Howe Sound, located on the South West coast of British Columbia and stretching from West Vancouver to Squamish, has long been one of Canada’s marine treasures and recreational playgrounds. The Sound is home to an incredible variety of marine life, geographic spectacles, and panoramic ocean views, but it wasn’t always treated as the national wonder it is today.
Britannia Mine, located just outside Squamish at the North end of Howe Sound, operated as one of the world’s largest copper mines from 1904 through until 1974. Unfortunately, acid rock drainage from the mine became a huge, toxic problem and ultimately decimated ecosystems and wildlife occurring in the Sound. A huge recovery and rehabilitation effort was implemented in 1998, and now more than two decades later, marine wildlife is returning to the Sound in greater numbers every year.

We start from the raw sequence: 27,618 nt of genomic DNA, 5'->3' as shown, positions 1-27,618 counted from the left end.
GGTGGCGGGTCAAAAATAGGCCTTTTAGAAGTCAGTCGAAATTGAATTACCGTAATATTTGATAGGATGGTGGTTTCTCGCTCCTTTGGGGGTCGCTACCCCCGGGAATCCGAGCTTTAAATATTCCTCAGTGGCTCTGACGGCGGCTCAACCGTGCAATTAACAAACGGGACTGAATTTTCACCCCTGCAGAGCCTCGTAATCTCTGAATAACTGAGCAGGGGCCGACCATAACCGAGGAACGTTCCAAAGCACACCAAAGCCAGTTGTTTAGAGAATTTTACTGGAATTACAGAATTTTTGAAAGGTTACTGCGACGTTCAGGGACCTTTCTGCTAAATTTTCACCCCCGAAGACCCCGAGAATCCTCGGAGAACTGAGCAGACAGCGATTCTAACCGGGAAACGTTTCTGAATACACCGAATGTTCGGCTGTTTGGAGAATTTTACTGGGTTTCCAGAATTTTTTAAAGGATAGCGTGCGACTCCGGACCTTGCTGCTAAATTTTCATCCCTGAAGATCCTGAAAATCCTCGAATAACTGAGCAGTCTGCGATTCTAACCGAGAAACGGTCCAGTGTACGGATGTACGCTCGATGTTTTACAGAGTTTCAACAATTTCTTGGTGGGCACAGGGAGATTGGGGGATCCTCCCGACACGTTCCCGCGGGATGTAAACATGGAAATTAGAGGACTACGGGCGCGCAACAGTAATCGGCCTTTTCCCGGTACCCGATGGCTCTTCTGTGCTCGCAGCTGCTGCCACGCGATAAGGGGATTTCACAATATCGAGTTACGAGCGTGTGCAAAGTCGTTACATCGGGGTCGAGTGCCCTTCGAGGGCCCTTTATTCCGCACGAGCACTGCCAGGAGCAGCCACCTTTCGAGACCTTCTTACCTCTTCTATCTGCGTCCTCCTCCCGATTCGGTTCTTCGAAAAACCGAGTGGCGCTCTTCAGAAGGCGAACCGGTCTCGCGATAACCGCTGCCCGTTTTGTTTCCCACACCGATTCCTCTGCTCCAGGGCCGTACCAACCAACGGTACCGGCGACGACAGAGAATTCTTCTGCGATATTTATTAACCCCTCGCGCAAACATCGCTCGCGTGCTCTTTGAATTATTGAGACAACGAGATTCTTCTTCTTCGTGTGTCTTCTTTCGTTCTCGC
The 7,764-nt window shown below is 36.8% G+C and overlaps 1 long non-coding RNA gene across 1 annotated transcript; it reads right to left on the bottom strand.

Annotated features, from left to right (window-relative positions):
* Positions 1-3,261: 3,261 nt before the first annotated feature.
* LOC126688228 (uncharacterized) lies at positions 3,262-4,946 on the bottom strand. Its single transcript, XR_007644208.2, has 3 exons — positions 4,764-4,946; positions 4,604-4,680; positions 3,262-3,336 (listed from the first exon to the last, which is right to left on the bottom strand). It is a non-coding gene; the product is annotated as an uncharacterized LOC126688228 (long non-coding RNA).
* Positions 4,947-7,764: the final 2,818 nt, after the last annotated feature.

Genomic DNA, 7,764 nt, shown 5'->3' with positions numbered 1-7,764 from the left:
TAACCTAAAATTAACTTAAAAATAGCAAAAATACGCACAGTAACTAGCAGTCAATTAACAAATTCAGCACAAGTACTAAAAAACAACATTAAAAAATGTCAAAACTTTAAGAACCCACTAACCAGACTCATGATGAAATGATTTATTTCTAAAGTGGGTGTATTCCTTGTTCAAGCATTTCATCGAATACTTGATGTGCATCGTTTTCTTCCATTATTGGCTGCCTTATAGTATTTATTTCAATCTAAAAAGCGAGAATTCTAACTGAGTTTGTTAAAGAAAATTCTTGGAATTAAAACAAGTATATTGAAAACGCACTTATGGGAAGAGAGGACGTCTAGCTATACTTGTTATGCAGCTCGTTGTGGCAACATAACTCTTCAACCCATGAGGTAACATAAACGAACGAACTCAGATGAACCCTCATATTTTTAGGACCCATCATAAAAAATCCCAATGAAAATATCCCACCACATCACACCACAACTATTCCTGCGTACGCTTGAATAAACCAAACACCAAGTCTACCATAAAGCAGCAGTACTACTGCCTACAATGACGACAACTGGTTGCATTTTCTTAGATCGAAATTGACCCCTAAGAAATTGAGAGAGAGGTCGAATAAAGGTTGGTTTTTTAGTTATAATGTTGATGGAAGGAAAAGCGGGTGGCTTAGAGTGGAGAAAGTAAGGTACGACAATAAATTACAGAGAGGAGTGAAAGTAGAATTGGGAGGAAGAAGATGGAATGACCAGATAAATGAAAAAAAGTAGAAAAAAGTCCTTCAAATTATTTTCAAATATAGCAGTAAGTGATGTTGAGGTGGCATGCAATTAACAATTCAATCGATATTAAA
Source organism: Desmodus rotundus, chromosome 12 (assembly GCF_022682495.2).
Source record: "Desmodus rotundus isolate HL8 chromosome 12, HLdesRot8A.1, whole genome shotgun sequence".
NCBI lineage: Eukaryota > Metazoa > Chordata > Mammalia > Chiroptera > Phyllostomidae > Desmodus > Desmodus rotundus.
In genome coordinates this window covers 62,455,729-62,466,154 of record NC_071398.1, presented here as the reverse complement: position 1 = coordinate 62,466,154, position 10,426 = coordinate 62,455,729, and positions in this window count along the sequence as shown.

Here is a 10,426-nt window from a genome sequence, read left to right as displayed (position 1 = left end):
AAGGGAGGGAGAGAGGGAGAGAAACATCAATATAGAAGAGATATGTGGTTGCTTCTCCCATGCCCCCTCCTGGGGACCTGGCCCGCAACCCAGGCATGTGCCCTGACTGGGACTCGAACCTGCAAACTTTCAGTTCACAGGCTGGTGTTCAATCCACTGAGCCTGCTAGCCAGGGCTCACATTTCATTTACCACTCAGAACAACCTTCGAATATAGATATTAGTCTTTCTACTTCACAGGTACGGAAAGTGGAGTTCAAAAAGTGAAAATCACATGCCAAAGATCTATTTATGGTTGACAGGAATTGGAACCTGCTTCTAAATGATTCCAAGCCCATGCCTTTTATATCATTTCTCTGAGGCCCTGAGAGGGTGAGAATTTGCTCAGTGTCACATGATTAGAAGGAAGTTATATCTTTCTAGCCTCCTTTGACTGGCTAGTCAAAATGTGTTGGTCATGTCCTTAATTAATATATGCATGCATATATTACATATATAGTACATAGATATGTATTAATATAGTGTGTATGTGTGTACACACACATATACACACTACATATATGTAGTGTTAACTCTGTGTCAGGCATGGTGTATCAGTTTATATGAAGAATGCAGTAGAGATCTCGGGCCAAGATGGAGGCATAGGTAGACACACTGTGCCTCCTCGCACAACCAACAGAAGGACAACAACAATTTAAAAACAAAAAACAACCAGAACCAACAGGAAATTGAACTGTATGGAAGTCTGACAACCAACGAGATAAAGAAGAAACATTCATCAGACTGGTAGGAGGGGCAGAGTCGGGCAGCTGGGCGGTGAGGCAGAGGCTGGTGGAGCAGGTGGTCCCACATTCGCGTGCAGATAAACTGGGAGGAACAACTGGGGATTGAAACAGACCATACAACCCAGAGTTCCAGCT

Thanks to the immense cleanup efforts by Britannia Mine and the tenacity and determination of surrounding communities, orca, humpbacks, grey whales, herring and dozens of other species are reclaiming Howe Sound. Combined with new ecological protection zones and strict commercial fishing regulations, locals and visitors alike are able to experience some of BC’s wildlife spectacles far more regularly.
If you’re interested in following some of the conservation efforts and ongoing restoration projects in Howe Sound, the David Suzuki Foundation has just released a detailed and incredibly informative conservation map of the Sound. Operating much like Google Earth, you can apply different data layers, explore different ecological protection zones, and read about current rehabilitation projects. LINK: https://davidsuzuki.org/project/howe-sound/